Australia’s farmers and rural areas have been doing it tough. Climate change is a real thing whether people wish to believe it or not. Many parts of southeast Australia (like in many other parts of the world) have been in an extensive and devastating drought, followed by ravaging bush fires and then in some areas floods.
I tend to travel a lot around country Victoria and have seen first hand how arid and harsh our beautiful country can be. Living off the land and providing for the rest of the country, especially us city-folk is not an easy life. Some of the small towns are losing families to the ‘big smoke’ and small towns need people to keep going.
Creating the Silo Art trail
One area that can keep these small towns going is the tourism dollar. Australia has a large tourist industry, and there are so many different and distinct areas to be seen around Australia. This latest foray is both typically Aussie in ingenuity and quirkiness. Getting the top street and installation artists both Australian and I believe a few from overseas to paint huge big grain silos in regional areas with huge murals depicting the areas history, culture and people. I have spent the last two years visiting many of these artistic silos and there are still a few left to see.
Western Silo Art Trail
This is the original Silo Art trail in Victoria, starting from Rupinyup and finishing in Patchewallock, is about 200kms long and takes about 2 hours to drive from start to finish, but you need to allow time to explore each silo and each area. Some are in the middle of nowhere and some have small townships offering hospitality, food, drink and local culture. There are also various other art installations, museums, painted water tanks, murals and National Parks to explore as well. There are now seven main silos in this trek and each is as different from each other, as night is to day.
Rupanyup’s silo art was painted by Russian mural artist, Julia Volchkova, who wanted to capture the town’s youth and sense of community, it features two local teenagers in sports attire. It took several weeks to paint and was unveiled in 2017.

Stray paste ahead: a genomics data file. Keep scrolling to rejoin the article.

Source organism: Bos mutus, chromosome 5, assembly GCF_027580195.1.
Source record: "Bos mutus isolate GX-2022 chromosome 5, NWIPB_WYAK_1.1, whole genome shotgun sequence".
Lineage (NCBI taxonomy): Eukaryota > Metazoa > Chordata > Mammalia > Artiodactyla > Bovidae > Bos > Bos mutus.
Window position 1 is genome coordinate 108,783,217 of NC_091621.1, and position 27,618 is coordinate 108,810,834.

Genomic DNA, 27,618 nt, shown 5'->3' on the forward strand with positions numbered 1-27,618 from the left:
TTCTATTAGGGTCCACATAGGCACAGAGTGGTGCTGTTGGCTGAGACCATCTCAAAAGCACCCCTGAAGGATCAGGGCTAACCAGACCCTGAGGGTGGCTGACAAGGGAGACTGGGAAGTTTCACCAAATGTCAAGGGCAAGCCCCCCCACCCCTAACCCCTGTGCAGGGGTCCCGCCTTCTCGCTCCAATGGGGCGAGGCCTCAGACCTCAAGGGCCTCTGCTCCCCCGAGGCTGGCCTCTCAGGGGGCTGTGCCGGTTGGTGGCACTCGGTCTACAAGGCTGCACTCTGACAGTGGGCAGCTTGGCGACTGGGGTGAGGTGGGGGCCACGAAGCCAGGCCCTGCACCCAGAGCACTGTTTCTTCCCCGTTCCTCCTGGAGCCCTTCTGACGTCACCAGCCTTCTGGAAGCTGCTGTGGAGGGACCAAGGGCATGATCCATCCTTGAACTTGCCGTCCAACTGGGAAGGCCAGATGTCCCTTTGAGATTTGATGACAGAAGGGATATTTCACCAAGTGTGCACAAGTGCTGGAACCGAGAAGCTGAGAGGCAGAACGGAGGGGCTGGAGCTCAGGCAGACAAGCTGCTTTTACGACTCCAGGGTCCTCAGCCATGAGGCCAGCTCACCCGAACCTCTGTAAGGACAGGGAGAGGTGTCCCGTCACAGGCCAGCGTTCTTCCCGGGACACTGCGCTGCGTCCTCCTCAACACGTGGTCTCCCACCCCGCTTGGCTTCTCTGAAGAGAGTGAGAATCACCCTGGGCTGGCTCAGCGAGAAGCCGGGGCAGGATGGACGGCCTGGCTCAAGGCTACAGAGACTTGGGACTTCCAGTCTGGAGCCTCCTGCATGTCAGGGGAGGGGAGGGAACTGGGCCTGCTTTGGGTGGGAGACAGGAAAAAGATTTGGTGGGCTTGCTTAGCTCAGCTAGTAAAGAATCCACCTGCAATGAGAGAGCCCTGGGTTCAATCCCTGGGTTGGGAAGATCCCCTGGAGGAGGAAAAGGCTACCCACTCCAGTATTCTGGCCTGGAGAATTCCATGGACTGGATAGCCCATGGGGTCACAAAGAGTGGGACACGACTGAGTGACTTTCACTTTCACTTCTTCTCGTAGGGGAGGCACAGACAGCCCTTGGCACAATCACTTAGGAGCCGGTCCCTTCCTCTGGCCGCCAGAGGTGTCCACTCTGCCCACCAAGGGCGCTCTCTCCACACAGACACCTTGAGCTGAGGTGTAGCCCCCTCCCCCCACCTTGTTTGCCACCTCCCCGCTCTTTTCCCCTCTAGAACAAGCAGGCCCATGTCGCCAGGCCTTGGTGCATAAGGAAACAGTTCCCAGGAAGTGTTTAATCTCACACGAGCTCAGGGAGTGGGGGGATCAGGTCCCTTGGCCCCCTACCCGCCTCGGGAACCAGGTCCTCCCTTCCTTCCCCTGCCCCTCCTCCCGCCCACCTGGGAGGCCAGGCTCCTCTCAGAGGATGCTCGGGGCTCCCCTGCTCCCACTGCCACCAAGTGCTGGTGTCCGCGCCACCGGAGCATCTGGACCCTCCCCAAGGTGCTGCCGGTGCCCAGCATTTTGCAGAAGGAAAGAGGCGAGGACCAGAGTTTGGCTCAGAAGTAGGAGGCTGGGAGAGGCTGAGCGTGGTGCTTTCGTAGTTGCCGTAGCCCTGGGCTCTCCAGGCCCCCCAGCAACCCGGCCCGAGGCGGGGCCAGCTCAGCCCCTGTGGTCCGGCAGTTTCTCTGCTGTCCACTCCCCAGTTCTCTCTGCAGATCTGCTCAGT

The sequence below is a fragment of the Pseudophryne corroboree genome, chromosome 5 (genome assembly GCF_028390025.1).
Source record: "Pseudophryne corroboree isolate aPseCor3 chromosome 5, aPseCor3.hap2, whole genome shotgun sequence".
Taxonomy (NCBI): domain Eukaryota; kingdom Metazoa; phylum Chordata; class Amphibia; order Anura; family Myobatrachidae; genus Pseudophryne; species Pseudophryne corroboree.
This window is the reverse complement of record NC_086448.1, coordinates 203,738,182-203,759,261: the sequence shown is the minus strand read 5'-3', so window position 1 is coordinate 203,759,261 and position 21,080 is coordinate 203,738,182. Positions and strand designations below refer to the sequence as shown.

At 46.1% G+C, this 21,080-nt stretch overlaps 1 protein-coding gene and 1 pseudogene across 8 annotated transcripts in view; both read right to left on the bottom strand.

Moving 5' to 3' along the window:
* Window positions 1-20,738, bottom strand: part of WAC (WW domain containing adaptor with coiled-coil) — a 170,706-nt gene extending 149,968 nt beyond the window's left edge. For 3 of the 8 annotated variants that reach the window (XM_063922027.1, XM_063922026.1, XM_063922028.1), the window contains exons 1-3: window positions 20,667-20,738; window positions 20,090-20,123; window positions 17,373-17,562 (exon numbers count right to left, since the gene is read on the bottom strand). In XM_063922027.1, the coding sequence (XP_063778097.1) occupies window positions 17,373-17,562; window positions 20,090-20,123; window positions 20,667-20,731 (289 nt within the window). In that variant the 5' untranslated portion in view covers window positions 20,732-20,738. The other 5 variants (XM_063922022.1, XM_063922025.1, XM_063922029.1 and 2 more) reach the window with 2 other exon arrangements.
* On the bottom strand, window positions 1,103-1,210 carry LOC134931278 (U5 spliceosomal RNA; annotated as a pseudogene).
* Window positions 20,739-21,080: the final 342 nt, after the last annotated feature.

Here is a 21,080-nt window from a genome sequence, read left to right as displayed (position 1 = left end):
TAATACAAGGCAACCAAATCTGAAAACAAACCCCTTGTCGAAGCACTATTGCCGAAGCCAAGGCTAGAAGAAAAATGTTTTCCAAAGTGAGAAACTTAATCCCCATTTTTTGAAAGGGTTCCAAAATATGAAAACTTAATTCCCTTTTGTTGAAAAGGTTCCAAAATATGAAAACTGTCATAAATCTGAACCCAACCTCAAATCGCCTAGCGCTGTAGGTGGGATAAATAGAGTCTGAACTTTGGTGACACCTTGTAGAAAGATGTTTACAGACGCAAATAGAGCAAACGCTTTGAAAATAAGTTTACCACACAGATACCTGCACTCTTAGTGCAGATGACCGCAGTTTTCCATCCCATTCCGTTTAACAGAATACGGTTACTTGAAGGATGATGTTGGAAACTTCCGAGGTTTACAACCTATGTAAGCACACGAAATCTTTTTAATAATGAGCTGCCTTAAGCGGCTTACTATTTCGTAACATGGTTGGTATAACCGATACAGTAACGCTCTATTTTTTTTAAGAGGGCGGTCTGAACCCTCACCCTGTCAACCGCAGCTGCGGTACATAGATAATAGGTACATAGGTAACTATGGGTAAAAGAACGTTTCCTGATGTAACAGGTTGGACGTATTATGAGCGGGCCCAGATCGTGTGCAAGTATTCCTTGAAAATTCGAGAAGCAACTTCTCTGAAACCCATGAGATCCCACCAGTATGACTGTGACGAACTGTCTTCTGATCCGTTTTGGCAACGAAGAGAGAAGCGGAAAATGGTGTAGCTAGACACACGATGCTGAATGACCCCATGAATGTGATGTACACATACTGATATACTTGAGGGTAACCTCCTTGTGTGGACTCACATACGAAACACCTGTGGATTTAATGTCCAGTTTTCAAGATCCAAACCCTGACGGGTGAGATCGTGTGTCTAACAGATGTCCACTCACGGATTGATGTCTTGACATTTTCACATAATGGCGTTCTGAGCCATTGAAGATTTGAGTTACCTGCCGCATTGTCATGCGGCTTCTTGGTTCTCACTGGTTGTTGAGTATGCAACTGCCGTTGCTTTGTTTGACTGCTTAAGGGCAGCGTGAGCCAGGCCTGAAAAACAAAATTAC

The Sheep Hills silos were painted in 2016 by renowned Melbourne based Street and Installation artist Adnate. It depicts many local faces of the Aboriginal community. The night sky represents elements of local dreaming and the overall image signifies the important exchange of wisdom, knowledge and customs from Elders to the next generation of the indigenous people.
Guido van Helten’s iconic Brim mural was the first silo artwork to appear in Victoria and soon gave the town newfound energy and optimism. After gaining widespread local and international attention, Brim’s silo art success shone a spotlight on the Wimmera Mallee region and inspired the establishment of the Silo Art Trail.
Completed in early 2016, with limited financial resources, van Helten’s mural depicts an anonymous, multigenerational quartet of female and male farmers. Rendered across these four 1939-built GrainCorp silos. Van Helten’s subjects bear expressions that exemplify the strength and resilience of the local farming community.
Completed in late 2017, Kaff-eine’s artwork depicts themes that she says embody the region’s past, present and future. Kaff-eine also helped Rone on his Lascelles project. The silo on the left depicts women in the country. Farmers facing hardships of drought and fire with a tenacity that is born of the Mallee area. The silo on the right depicts the connection between farmer and horse.
Renowned Melbourne Street artist Rone, took several weeks to get to know the locals and create this mural depicting a local farming couple. The husband is seen in the below image, the wife is on the other side. Completed in mid-2017, he used a muted palette to allow his mural to blend into the landscape and become one with the silo.
Completed in late 2016 by Brisbane artist Fintan Magee, who had booked a room at the local pub to immerse himself in the community and get to know its people. Fintan decided that a local farmer, not only fit the look he was after, a rugged and no-nonsense man of the land, but was also tall and lean to fit the narrow silo.
Completed in 2018 by artist Smug (from Scotland), this has to be my favorite silo art. Depicting the Aussie kelpie, a farmer’s best friend. The farmer is only partially represented in the image, with the attention placed solely on the dog, named Jimmy.
This is the latest installation, completed in October 2019. Painted by Drapl and The Zookeeper, depicting the silence and openness of the Mallee Region, a sense of freedom and ties for the indigenous people.
We first visited the Mallee region in 2017. As new silos were painted, we undertook a second trip to the region in 2019. More and more painted silos have cropped up, we have seen them in South Australia and there are also some in New South Wales and Queensland. There is also the North East Victoria Silo trail which we also visited on our 2019 trek.
I will feature these, as well as best practices in capturing silos, in part two.